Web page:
Of course, you have those who believe that an anti-cheat is in place to ensure players don’t immediately unlock everything from the War Bonds or earn tons of Super Credits using cheats, thus negating the microtransactions. Lindgren didn’t outright deny this, simply noting, “While it will protect monetized content, our primary purpose in using it is to protect the social aspect of the Galactic War gameplay and preserve the player experience.”
Now seems like a good time to ask: What are War Bonds anyway?
When you open it up, the initial reaction will probably be one of disgust. “A battle pass?!” you’ll probably exclaim. “Live-service?! An in-game store?!” both of which Helldivers 2 was confirmed to have even before launch. Jokes aside, it’s easy to see why many would have that reaction. It also doesn’t help that the Premium War Bond, which costs Super Credits (purchasable with real money) to unlock, has weapons and armor.
Thus, you have some claiming it’s “pay-to-win.” Given the backlash against titles like Suicide Squad: Kill the Justice League for their live-service approach, some may feel leniency on Helldivers 2 is hypocritical.
However, there are several misleading details about War Bonds. The free War Bond, Helldivers Mobilize, has most items and even a hefty amount of Super Credits (the same currency needed to purchase cosmetics and Premium War Bonds). You unlock these with Medals earned by completing missions, Operations, and personal missions – like extracting X number of times or killing Y number of Terminids – and out in the wild while exploring. You don’t need to unlock everything on a page to progress to the next. Don’t care about emotes or banners? Unlock the Super Credits, weapons and armor to get to the next.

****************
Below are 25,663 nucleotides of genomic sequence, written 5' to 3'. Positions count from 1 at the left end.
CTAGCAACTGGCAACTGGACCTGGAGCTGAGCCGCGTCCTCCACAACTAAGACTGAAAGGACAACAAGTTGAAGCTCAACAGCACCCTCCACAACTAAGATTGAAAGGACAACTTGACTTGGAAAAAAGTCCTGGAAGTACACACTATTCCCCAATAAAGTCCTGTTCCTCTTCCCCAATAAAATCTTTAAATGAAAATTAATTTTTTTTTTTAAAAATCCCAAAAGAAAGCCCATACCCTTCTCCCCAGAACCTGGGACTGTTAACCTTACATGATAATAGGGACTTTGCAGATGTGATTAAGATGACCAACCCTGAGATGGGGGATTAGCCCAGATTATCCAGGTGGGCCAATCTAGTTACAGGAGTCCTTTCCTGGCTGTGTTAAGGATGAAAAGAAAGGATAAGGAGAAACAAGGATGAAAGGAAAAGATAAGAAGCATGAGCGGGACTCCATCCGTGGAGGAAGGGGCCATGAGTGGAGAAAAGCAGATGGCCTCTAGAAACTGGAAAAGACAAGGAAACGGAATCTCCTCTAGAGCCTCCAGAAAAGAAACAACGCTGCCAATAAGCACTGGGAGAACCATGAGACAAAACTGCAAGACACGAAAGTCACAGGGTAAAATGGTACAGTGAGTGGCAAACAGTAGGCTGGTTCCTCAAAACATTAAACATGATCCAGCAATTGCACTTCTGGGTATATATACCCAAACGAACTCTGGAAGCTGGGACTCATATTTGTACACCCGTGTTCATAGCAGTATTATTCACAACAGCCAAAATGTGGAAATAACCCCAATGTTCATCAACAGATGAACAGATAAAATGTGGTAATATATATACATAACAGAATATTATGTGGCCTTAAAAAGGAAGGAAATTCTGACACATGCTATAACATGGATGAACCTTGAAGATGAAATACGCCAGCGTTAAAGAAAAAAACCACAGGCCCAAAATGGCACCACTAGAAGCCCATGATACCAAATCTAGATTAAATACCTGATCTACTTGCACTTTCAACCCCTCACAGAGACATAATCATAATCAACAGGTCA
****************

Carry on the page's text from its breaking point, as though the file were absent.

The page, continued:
It’s also worth noting that Super Credits, the premium currency in question, can be earned while playing the game. You can randomly find them in the wild from locked doors or sealed caches (which can also have Medals). How consistently you earn them depends – some have reported having more than actual gameplay-related resources, but your mileage will vary.
There’s also the fact that the War Bonds don’t expire, like battle passes. They’re permanent and essentially offer more unlocks. You can’t even pay real money for Super Credits to skip the grind since many progression elements require playing the game.
Also, having purchased some of the weapons from the Premium War Bond, I can confirm that they don’t give you an unfair advantage. If anything, they’re more like alternate takes on existing weapons (like the Liberator Explosive, which has explosive rounds but a lower magazine and fire rate). Even the armor doesn’t offer much beyond extra limb health and more range when throwing grenades.
Would I prefer them to not be tied to something requiring premium currency, even if it’s earnable in-game? Yes. Does it ultimately break the experience in a game where teamwork, Stratagems, and not shooting Terminid patrols are more important? No.
Helldivers 2 will no doubt face further scrutiny over the long term, whether it’s the content strategy and GameGuard or the lack of some quality-of-life features and technical issues. How Arrowhead and PlayStation react to that remains to be seen – after all, it only takes one bad update to turn a beloved game into a nightmare. Player numbers are currently on the rise, user reviews are improving, and it’s a top-seller on Steam. While live service is more of a marathon than a sprint, it’s a strong start for fans of the series.
Note: The views expressed in this article are those of the author and do not necessarily represent the views of, and should not be attributed to, GamingBolt as an organization.